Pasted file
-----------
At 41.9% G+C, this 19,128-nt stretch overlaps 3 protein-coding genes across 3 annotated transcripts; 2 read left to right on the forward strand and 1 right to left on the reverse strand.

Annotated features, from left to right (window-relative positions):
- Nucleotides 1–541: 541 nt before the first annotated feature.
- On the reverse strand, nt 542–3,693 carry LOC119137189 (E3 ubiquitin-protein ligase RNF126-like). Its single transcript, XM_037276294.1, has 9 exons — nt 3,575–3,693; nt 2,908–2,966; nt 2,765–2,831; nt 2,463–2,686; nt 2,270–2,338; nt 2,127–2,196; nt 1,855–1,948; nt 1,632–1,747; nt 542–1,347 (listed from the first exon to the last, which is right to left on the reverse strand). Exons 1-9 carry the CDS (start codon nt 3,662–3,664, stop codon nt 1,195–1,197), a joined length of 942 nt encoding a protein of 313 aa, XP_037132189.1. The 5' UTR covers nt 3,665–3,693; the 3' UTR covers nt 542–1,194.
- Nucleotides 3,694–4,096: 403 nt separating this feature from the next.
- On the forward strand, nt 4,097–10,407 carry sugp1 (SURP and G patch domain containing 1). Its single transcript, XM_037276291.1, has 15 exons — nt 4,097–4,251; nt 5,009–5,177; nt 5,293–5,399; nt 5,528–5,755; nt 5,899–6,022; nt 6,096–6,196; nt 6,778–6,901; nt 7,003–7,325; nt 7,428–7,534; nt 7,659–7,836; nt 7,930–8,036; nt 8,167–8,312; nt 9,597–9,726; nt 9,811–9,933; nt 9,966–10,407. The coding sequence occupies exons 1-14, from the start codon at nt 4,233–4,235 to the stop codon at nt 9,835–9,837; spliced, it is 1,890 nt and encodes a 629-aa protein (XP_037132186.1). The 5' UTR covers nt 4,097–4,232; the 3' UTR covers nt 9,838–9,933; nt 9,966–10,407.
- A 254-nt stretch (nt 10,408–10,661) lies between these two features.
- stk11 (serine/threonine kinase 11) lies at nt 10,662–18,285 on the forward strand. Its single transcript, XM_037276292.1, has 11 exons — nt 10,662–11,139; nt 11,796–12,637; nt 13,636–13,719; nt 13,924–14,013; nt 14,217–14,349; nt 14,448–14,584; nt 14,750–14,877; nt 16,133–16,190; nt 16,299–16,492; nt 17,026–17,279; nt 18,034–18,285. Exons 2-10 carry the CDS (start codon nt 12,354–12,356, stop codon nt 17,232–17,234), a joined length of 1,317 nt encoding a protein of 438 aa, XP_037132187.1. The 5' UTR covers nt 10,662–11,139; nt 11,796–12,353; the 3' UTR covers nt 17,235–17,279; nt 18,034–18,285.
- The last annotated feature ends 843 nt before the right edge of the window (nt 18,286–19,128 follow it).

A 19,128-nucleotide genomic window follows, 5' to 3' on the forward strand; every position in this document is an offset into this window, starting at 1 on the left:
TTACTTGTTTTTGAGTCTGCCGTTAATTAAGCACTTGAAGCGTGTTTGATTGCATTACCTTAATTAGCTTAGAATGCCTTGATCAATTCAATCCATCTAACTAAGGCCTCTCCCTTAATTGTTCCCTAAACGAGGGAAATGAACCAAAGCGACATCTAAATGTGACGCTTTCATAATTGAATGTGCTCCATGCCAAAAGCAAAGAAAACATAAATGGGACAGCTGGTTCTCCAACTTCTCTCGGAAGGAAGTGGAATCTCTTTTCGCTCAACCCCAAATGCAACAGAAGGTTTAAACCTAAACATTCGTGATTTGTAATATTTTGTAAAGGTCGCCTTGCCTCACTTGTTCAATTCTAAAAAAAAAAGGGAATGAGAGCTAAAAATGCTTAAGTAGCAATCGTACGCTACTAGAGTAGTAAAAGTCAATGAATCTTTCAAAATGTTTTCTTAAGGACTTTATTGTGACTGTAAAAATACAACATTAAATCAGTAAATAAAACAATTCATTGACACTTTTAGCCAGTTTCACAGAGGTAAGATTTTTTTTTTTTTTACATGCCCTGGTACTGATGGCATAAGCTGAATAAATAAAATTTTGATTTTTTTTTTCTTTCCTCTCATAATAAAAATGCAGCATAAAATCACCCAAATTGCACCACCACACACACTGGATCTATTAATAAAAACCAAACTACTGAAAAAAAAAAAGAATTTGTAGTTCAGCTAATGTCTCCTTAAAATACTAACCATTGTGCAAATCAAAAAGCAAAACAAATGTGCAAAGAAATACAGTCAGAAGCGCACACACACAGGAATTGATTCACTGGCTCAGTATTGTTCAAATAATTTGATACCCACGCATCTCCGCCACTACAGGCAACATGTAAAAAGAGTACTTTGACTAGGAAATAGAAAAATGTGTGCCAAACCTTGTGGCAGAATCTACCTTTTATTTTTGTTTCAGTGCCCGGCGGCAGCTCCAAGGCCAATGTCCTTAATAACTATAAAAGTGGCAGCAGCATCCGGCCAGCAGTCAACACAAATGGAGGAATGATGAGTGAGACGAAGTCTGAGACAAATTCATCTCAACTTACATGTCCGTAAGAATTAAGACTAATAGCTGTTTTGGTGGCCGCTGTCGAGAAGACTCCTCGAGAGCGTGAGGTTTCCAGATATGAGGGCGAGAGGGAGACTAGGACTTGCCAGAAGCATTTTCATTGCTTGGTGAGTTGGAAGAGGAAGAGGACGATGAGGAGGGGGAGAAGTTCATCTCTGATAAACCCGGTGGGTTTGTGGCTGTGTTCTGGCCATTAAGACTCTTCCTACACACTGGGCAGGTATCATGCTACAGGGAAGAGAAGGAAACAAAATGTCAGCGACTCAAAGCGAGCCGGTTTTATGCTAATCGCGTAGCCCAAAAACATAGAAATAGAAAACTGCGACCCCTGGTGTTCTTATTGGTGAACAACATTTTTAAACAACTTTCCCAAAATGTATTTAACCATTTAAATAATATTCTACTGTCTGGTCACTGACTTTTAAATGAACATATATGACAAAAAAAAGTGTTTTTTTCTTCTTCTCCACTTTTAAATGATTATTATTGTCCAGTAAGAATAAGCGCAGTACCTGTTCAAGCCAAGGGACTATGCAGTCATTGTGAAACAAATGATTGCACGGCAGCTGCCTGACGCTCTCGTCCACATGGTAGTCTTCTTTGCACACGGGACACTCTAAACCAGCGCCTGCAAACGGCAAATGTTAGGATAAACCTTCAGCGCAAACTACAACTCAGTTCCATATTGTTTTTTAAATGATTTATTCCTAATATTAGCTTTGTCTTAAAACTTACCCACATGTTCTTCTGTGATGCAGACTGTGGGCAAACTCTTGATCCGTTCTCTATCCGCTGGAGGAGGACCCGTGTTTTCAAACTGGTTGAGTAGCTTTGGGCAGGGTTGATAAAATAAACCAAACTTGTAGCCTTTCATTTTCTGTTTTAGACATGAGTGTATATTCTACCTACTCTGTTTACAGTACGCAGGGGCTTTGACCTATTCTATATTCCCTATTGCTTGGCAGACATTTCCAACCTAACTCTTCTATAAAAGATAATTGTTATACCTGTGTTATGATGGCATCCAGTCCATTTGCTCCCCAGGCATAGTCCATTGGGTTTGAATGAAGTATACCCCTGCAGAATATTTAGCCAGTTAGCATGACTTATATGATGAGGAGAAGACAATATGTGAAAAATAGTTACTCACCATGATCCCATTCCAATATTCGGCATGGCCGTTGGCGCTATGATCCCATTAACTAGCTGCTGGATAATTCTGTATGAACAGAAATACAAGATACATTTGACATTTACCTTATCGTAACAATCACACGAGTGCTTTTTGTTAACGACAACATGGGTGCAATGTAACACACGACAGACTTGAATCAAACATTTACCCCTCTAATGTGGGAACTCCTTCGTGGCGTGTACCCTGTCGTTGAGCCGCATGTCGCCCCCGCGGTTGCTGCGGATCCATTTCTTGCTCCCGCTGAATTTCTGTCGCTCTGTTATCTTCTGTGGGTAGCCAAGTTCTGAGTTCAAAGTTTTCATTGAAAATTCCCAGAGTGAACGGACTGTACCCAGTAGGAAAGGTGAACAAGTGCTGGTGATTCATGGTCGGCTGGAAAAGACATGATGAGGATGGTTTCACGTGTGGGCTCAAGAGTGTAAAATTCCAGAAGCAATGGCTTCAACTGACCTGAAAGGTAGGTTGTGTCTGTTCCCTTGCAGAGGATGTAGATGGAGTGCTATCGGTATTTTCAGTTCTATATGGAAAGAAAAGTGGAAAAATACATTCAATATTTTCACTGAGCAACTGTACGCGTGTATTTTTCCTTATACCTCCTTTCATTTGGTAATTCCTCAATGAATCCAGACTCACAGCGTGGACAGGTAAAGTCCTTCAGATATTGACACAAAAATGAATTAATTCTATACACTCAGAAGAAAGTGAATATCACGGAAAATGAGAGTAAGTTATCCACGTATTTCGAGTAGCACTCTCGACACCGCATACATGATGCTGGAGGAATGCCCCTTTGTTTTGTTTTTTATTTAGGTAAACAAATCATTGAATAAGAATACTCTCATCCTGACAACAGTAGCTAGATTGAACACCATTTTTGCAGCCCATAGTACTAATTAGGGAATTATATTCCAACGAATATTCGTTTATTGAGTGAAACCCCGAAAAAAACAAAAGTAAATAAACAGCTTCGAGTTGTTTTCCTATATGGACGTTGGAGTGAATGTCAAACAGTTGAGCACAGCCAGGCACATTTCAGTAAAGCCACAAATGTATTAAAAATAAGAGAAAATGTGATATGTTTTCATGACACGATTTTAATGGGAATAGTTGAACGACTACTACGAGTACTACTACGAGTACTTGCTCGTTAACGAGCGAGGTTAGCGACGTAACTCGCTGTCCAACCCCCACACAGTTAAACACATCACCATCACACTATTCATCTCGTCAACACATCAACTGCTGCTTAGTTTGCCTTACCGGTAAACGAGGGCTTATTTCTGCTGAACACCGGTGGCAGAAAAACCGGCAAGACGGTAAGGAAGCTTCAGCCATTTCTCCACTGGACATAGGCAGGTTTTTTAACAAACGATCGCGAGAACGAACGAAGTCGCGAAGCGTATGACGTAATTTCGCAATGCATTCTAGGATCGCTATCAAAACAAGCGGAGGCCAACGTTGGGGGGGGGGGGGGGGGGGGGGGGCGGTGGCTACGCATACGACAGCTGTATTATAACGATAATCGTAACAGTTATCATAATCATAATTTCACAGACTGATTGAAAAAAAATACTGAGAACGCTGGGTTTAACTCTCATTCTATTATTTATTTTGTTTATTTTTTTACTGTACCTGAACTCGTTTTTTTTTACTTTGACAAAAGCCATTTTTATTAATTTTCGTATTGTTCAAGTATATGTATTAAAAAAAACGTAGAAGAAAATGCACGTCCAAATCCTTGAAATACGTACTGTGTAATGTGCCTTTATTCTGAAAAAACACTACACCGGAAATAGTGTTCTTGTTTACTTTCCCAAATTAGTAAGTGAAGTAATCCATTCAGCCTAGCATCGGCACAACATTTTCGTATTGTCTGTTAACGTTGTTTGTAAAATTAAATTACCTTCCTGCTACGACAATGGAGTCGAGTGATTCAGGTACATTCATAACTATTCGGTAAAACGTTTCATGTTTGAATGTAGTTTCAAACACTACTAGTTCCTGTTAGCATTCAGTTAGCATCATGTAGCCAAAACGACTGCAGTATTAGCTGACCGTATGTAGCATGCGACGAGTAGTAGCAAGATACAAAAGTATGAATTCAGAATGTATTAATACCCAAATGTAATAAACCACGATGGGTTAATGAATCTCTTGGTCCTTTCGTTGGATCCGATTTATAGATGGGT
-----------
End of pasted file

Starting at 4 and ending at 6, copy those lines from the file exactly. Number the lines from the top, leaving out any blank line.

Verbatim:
- On the reverse strand, nt 542–3,693 carry LOC119137189 (E3 ubiquitin-protein ligase RNF126-like). Its single transcript, XM_037276294.1, has 9 exons — nt 3,575–3,693; nt 2,908–2,966; nt 2,765–2,831; nt 2,463–2,686; nt 2,270–2,338; nt 2,127–2,196; nt 1,855–1,948; nt 1,632–1,747; nt 542–1,347 (listed from the first exon to the last, which is right to left on the reverse strand). Exons 1-9 carry the CDS (start codon nt 3,662–3,664, stop codon nt 1,195–1,197), a joined length of 942 nt encoding a protein of 313 aa, XP_037132189.1. The 5' UTR covers nt 3,665–3,693; the 3' UTR covers nt 542–1,194.
- Nucleotides 3,694–4,096: 403 nt separating this feature from the next.
- On the forward strand, nt 4,097–10,407 carry sugp1 (SURP and G patch domain containing 1). Its single transcript, XM_037276291.1, has 15 exons — nt 4,097–4,251; nt 5,009–5,177; nt 5,293–5,399; nt 5,528–5,755; nt 5,899–6,022; nt 6,096–6,196; nt 6,778–6,901; nt 7,003–7,325; nt 7,428–7,534; nt 7,659–7,836; nt 7,930–8,036; nt 8,167–8,312; nt 9,597–9,726; nt 9,811–9,933; nt 9,966–10,407. The coding sequence occupies exons 1-14, from the start codon at nt 4,233–4,235 to the stop codon at nt 9,835–9,837; spliced, it is 1,890 nt and encodes a 629-aa protein (XP_037132186.1). The 5' UTR covers nt 4,097–4,232; the 3' UTR covers nt 9,838–9,933; nt 9,966–10,407.